The End of The Bird

Demolition of the Bird House on 14th street, 1969, V000-6901-036

Underground newspapers were often ephemeral, disappearing after only a few months. The Bird was an unusually long-lived paper, operating on a shoestring budget with the help of a wide array of volunteers. Its longevity could be attributed to a stable core of staff members who dedicated themselves to reporting on local politics, culture, and social justice issues. Nevertheless, The Bird also faced the same pressures other underground papers did, and this took a toll over time.

Last issue of the Great Speckled Bird, Great Speckled Bird v. 9 no. 9 (October 1976)

As the war in Vietnam ended, resources
and public support for The Great
Speckled Bird were decreasing. They
began facing a multitude of issues.
Harassment of staff and salespeople was
commonplace, and they were targeted
both by members of the community
and the police. Legal action was a
common tactic used by cities to sap the
money and resources of underground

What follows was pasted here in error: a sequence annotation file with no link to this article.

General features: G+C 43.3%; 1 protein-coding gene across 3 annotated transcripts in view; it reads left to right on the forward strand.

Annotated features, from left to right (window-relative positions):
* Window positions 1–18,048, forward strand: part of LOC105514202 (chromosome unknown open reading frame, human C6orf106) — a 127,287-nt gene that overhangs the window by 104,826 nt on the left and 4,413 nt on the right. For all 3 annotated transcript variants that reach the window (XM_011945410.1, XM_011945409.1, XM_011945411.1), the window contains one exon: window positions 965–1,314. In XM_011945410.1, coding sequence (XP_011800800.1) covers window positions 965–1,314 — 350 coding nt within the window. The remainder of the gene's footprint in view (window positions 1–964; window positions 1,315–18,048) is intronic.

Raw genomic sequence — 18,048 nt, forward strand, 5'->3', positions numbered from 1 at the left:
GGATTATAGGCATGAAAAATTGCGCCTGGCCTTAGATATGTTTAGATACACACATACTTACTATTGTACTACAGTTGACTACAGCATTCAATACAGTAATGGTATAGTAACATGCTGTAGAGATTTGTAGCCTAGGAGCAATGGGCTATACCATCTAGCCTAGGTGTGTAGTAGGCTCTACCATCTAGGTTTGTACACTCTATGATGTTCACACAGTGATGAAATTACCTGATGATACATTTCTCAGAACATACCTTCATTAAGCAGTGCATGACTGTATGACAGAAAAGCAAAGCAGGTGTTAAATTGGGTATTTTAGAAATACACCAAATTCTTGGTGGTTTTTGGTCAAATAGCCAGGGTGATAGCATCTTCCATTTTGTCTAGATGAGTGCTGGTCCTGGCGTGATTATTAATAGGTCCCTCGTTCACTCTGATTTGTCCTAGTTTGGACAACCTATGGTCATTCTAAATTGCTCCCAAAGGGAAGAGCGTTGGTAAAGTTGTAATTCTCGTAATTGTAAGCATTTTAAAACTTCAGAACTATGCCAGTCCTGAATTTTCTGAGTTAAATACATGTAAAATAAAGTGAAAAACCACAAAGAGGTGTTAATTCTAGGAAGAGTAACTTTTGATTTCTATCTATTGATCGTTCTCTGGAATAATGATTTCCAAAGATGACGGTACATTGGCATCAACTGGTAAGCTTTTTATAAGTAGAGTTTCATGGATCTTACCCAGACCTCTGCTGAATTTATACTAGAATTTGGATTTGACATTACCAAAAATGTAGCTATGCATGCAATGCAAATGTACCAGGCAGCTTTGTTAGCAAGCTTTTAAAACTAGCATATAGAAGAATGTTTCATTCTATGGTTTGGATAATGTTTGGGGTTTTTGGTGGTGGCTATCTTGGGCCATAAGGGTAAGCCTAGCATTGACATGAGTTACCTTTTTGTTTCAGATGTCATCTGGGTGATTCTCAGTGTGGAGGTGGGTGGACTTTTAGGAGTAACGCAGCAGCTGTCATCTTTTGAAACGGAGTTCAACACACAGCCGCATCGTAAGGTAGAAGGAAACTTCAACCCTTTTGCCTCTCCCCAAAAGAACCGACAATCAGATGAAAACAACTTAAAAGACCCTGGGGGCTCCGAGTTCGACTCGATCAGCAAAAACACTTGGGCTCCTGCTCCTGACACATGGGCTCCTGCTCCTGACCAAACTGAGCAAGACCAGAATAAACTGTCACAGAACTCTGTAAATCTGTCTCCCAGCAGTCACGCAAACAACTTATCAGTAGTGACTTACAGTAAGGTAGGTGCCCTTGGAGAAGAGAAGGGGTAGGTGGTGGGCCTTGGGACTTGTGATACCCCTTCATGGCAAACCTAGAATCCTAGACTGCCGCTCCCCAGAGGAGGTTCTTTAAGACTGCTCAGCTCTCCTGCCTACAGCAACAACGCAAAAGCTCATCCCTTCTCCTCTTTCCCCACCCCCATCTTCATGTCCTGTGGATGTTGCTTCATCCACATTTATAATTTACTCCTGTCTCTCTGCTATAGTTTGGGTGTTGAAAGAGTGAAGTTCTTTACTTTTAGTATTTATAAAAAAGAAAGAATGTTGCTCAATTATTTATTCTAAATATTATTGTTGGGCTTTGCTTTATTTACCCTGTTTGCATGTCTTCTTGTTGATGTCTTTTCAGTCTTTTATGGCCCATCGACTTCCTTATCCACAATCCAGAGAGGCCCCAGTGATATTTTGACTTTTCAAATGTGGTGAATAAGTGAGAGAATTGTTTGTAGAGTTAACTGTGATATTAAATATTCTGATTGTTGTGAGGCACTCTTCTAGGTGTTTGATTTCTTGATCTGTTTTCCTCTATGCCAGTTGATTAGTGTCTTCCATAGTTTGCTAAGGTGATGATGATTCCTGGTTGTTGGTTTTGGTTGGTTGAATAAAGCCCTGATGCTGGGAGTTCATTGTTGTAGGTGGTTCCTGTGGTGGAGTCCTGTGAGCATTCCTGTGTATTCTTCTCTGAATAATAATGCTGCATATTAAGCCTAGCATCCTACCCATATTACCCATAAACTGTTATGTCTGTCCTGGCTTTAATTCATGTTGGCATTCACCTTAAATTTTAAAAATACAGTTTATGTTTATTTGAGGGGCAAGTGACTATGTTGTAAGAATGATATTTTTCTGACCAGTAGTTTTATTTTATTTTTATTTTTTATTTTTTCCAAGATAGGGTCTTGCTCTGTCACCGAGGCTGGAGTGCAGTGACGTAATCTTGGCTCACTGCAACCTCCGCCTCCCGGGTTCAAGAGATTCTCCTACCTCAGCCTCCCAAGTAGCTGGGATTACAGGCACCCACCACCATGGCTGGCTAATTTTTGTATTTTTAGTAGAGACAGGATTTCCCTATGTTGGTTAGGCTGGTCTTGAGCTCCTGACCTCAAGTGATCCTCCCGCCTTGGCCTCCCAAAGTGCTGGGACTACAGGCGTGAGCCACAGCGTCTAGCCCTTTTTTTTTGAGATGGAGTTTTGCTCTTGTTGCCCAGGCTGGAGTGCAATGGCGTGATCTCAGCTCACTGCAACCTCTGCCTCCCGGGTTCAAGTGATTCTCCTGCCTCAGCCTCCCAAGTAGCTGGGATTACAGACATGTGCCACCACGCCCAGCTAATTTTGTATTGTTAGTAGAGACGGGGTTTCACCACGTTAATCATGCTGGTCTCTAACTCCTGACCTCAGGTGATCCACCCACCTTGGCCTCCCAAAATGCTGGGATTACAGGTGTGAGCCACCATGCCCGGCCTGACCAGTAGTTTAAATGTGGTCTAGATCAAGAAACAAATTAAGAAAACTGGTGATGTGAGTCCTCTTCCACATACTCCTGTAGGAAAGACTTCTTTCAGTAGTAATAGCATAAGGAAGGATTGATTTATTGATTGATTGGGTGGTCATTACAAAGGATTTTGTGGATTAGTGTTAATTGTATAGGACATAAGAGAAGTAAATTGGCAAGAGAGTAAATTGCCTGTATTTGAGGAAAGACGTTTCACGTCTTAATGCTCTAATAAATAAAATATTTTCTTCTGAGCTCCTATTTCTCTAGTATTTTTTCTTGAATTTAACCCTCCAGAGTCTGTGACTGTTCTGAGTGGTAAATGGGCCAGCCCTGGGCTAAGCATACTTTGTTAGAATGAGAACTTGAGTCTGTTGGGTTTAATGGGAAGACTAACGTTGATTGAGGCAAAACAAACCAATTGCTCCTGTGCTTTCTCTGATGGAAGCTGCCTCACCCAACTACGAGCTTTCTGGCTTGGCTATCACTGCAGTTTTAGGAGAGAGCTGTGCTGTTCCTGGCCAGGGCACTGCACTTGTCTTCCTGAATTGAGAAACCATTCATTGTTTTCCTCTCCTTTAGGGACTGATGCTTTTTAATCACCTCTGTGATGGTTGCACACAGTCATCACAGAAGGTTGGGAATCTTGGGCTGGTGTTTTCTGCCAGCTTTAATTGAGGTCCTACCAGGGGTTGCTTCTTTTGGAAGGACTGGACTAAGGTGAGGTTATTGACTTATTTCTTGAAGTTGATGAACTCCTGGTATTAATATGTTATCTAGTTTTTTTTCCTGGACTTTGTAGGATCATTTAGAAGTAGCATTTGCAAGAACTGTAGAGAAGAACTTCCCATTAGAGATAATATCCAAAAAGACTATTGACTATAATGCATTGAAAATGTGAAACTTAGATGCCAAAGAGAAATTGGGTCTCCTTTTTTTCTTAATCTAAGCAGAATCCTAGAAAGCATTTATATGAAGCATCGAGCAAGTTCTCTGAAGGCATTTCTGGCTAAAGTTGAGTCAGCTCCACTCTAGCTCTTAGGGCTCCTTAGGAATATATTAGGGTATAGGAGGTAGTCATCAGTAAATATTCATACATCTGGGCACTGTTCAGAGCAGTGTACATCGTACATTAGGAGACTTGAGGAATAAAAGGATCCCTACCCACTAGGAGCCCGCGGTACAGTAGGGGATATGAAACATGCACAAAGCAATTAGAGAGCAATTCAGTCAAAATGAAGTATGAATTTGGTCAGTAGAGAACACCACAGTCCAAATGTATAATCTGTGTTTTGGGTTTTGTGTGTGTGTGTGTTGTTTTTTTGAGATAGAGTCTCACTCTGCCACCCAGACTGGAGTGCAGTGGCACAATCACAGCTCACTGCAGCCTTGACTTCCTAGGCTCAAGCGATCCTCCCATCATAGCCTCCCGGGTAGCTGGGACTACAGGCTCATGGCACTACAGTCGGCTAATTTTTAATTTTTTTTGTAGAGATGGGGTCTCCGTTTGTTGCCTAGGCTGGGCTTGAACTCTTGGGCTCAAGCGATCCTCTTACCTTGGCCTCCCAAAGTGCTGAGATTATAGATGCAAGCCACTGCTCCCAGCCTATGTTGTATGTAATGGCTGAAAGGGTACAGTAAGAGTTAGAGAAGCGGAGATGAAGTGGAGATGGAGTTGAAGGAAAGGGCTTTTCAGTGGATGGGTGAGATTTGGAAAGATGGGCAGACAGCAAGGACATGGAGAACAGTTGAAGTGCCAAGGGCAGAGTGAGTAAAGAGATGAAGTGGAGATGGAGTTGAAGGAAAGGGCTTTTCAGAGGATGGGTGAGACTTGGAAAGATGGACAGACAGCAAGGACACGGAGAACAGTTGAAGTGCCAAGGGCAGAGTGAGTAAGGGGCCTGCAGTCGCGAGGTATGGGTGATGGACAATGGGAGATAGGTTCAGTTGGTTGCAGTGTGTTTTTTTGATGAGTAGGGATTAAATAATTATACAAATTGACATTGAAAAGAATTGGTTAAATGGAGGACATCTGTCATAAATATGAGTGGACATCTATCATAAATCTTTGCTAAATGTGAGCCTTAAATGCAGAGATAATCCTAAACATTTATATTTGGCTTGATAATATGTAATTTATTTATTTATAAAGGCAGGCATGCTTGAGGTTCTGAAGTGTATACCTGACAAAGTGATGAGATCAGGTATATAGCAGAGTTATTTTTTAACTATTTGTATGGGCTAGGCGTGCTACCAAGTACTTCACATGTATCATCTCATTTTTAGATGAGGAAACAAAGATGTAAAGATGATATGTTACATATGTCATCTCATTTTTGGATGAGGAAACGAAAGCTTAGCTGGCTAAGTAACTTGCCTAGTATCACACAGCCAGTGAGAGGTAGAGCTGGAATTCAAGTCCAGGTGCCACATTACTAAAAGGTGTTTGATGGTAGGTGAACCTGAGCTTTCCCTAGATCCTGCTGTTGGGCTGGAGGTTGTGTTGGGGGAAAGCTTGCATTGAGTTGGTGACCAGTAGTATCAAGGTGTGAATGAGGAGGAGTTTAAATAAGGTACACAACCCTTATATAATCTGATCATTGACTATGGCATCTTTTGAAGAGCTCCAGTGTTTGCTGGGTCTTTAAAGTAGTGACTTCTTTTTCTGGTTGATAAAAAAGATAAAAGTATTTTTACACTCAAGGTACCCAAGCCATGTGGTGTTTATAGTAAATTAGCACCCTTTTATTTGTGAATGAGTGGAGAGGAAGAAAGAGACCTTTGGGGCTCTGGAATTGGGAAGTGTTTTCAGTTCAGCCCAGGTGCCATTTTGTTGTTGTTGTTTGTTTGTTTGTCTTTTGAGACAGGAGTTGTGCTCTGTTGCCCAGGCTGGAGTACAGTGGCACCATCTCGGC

newspapers. For example, The Bird had
to fight charges of obscenity for their
May 26, 1969, cover.
Violent acts could also happen to
underground newspapers as was the
case when the second Bird House on
Westminster Drive was firebombed in
May of 1972. While The Bird continued
to publish unabated, the fire destroyed
much of the equipment they used to
produce the paper and impacted its
long-term financial health.
In addition, longtime contributors sought different forms of work and activism. Artists were no longer
submitting their work, and other local alternative newspapers were popping up causing it to lose its shock value. These papers also competed for limited advertising revenue. Publication fell from once a week to once a month to nothing at all. The Bird eventually disbanded in 1976.

Tom Coffin at the Celestial Voluptuous Banana concert in Piedmont Park, 1970, V003-700620-A008
Great Speckled Bird v. 9 no. 9 (October 1976)

“We created a new journalism to deal with
it—personal, participatory journalism. We milked personal experience, fragments of the whole, for all they were worth, evoking grand themes and large concepts from bits and pieces we experienced. And thereby experienced deeply, learned great truths, clarified our vision…Underground newspapers are great teachers of dialectics.”

“Bird Xmass” (Great Speckled Bird Christmas), Atlanta, Georgia, December 12, 1971. V003-711212-A34

While The Bird was alive, it unified revolutionary thinkers of Atlanta
who sought to find material solutions to racism, police brutality, sexism, homophobia, and war. Although its members moved on to different projects, they were better prepared from their time at The Bird.